Should You Take a Counter-Offer?
When you accept a new job offer, it’s possible that your current employer will make a counter-offer in order to convince you to stay. This typically comes in the form of increased salary, benefits package and/or a change in role.
In today’s competitive job market, counter-offers are becoming more common as companies strive to retain top talent. However, in many cases, the counter-offer benefits the company more than the employee. It’s often a short-term fix as opposed to a long-term strategy.
Accepting a counter-offer can be counterproductive
Counter-offers are gratifying but the risks might outweigh the rewards. Watching your boss scramble to keep you is a heady experience, but this decision might haunt you for many years. You may never know exactly when or to what extent your reputation has been sullied.
Your employer will never see you in the same light again, and in the boss’ eyes, your resignation has demonstrated a lack of loyalty to the company. With the bond of trust broken, your employer can never be certain about how long you will remain with the organisation. This can impact on your working relationship going forward and even see you overlooked for projects spanning an extended timeframe. You will be expected to perform like a new hire, proving yourself all over again to justify your new salary or position.
Recruiters and bosses do not forget
Your reputation could be tarnished, both internally and externally. Before taking a decision to accept a counter-offer, the long-term impact must be considered. We’re not saying don’t take counter-offers ever; we’re saying don’t take that decision lightly. Don’t even resign, rather negotiate the changes you want made to your conditions without having to resign. And if they won’t grant you those conditions, maybe you should resign and not accept a counter-offer should they make one. If they won’t give you what you want when you ask, what impact will it have on your relationship with them when you force their hand?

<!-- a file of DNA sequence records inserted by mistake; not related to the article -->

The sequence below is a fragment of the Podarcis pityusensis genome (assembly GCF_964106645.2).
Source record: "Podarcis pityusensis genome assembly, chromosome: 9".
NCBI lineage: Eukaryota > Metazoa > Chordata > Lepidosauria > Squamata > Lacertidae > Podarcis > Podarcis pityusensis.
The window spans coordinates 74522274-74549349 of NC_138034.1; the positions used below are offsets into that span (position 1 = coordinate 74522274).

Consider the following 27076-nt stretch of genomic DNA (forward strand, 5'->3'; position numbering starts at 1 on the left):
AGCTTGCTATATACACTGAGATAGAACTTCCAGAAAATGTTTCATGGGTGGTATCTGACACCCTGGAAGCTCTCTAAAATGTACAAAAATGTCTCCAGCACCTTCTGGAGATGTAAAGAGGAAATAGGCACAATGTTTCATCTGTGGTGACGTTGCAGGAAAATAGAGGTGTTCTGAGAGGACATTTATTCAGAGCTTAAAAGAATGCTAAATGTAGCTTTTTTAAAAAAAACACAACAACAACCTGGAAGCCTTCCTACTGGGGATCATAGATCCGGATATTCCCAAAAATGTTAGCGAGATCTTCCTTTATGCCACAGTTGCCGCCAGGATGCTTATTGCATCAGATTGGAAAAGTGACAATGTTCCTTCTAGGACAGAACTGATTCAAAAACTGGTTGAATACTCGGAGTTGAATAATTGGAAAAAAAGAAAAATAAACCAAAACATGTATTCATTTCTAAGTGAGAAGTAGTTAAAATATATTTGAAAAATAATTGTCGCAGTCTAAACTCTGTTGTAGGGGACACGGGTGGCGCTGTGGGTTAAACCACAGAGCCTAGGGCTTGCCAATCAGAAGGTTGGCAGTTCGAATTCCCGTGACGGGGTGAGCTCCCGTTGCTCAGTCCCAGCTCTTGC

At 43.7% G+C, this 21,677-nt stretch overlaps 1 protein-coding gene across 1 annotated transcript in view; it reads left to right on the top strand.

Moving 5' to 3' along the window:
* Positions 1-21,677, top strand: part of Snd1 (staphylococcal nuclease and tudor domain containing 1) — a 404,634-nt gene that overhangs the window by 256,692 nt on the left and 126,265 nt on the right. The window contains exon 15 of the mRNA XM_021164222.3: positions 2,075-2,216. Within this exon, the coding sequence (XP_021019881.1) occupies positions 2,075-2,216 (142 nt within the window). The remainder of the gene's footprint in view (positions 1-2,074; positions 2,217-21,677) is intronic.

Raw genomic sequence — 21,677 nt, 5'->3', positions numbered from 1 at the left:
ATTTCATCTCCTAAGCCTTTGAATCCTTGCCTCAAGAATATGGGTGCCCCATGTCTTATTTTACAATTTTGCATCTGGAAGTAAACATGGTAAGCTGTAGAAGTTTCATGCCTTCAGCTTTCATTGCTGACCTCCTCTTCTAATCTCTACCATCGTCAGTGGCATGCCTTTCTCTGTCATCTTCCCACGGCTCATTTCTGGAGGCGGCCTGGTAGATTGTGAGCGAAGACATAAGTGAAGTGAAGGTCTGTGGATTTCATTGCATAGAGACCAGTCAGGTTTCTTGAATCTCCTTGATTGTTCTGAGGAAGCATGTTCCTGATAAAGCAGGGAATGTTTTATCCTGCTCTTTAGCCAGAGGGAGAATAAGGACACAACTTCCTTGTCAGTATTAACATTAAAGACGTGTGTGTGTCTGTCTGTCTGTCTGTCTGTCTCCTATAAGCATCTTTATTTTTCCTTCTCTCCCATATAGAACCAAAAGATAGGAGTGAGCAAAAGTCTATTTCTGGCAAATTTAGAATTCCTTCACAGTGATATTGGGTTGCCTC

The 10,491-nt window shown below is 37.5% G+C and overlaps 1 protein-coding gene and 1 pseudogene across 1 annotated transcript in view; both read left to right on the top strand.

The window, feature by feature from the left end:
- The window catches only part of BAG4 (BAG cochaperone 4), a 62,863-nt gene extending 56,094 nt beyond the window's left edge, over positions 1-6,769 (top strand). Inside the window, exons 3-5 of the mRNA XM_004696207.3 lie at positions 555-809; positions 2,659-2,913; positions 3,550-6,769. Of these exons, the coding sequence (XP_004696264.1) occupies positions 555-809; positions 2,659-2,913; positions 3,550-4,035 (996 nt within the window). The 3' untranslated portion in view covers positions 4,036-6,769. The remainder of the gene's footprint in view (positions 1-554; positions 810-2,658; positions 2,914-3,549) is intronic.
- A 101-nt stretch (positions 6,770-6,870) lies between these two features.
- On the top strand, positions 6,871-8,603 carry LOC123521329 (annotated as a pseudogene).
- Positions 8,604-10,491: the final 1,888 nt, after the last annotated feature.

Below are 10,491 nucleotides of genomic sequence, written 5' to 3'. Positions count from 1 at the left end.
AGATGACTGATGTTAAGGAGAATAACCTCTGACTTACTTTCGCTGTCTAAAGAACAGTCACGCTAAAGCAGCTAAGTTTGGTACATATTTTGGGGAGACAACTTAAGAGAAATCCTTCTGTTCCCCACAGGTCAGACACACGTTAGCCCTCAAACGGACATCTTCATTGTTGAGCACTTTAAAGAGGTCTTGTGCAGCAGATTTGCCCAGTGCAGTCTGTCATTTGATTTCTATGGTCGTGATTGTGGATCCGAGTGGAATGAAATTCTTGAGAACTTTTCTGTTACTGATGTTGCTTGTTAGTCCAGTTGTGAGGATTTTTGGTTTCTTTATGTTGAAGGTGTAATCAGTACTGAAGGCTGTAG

Initially, the company that retained you delights in winning you back from the competition. But after perhaps six months, the management will begin to resent you for essentially extorting money or power from the firm. Any time you use a new job offer as a bargaining chip with your boss, there’s always a risk you will lose the bet.
Naturally, recruiters are wary of candidates that accept an offer from their client and then accept a counter-offer from their employer. It’s always best to make the decision that you’re going to leave or not before you take the offer.
Evaluate your current position and have an honest conversation with your boss
To be fair, other opportunities can provide confidence and some degree of leverage for employees to negotiate with their current employer. When you are recruited for another job, ask yourself: What are the pros and cons of my career path at my current employer? If the negatives outweigh the positives, you must leave. However, you may decide you genuinely like your position/company/career path, aside from one or two problems. In this case, it’s time to have a frank conversation with your boss before you accept any other offer.
Ask your boss for visibility regarding how you’re rated in the company, what your next assignment is, and what the next five years could look like. You may have to push hard to get the answer, but it’s best to do this before you resign and then you will know what they have planned for you. Whereas, when you resign, effectively putting a gun to their head, whatever they offer will come under duress; it’s likely they will overpromise and may not happen unless you get it in writing.
Down the road, such a conversation will be far more valuable if you choose not to force your boss into a buyback offer. You will retain your reputation for transparency, and this serves you far better than a single raise or promotion ever could.